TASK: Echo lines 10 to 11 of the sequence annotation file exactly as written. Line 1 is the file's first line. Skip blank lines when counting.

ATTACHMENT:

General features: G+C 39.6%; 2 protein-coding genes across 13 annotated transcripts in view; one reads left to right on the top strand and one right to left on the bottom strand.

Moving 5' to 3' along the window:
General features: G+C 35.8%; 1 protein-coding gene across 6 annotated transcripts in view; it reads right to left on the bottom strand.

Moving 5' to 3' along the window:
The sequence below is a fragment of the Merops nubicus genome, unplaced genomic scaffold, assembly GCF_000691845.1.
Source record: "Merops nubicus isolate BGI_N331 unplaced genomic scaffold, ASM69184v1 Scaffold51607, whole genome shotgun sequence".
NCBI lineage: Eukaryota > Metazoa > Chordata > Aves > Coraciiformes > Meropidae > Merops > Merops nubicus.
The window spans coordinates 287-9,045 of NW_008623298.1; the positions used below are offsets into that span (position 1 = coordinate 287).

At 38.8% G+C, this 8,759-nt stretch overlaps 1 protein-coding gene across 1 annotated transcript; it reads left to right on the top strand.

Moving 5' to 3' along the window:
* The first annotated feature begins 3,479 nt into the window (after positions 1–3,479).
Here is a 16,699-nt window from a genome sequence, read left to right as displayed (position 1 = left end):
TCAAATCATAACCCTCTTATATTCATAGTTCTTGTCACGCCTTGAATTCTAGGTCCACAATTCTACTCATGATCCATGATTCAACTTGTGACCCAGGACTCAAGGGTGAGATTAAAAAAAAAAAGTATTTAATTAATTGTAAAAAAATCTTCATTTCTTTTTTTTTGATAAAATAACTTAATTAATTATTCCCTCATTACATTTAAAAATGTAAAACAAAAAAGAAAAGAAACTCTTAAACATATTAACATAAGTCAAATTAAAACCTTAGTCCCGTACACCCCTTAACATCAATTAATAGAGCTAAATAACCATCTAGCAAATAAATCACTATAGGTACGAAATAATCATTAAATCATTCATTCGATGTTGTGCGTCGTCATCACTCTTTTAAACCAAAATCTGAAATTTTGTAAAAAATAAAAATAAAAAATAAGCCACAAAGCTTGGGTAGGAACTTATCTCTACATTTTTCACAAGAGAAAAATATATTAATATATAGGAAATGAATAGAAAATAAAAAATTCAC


Moving 5' to 3' along the window:
* The first annotated feature begins 3,479 nt into the window (after positions 1–3,479).